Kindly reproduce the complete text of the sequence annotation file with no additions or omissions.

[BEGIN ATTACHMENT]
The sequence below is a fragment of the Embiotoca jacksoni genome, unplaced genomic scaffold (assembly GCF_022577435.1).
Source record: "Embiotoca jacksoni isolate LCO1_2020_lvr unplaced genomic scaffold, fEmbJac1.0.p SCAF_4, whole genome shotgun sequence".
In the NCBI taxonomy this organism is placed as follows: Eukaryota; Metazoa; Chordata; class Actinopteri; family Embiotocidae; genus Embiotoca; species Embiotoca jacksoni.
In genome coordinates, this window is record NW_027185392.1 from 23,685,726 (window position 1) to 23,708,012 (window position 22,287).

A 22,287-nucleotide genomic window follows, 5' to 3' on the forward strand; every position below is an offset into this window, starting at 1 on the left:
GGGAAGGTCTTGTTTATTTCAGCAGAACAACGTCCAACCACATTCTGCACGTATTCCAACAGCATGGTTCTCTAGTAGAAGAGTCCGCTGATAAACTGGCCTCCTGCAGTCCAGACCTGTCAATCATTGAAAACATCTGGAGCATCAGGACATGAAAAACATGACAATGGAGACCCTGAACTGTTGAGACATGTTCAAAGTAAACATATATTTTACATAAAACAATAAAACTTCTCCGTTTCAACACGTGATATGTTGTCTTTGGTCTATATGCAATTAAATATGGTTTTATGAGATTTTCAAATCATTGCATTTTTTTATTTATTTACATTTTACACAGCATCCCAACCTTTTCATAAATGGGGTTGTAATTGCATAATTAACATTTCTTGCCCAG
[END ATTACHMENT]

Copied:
The sequence below is a fragment of the Embiotoca jacksoni genome, unplaced genomic scaffold (assembly GCF_022577435.1).
Source record: "Embiotoca jacksoni isolate LCO1_2020_lvr unplaced genomic scaffold, fEmbJac1.0.p SCAF_4, whole genome shotgun sequence".
In the NCBI taxonomy this organism is placed as follows: Eukaryota; Metazoa; Chordata; class Actinopteri; family Embiotocidae; genus Embiotoca; species Embiotoca jacksoni.
In genome coordinates, this window is record NW_027185392.1 from 23,685,726 (window position 1) to 23,708,012 (window position 22,287).

A 22,287-nucleotide genomic window follows, 5' to 3' on the forward strand; every position below is an offset into this window, starting at 1 on the left:
GGGAAGGTCTTGTTTATTTCAGCAGAACAACGTCCAACCACATTCTGCACGTATTCCAACAGCATGGTTCTCTAGTAGAAGAGTCCGCTGATAAACTGGCCTCCTGCAGTCCAGACCTGTCAATCATTGAAAACATCTGGAGCATCAGGACATGAAAAACATGACAATGGAGACCCTGAACTGTTGAGACATGTTCAAAGTAAACATATATTTTACATAAAACAATAAAACTTCTCCGTTTCAACACGTGATATGTTGTCTTTGGTCTATATGCAATTAAATATGGTTTTATGAGATTTTCAAATCATTGCATTTTTTTATTTATTTACATTTTACACAGCATCCCAACCTTTTCATAAATGGGGTTGTAATTGCATAATTAACATTTCTTGCCCAG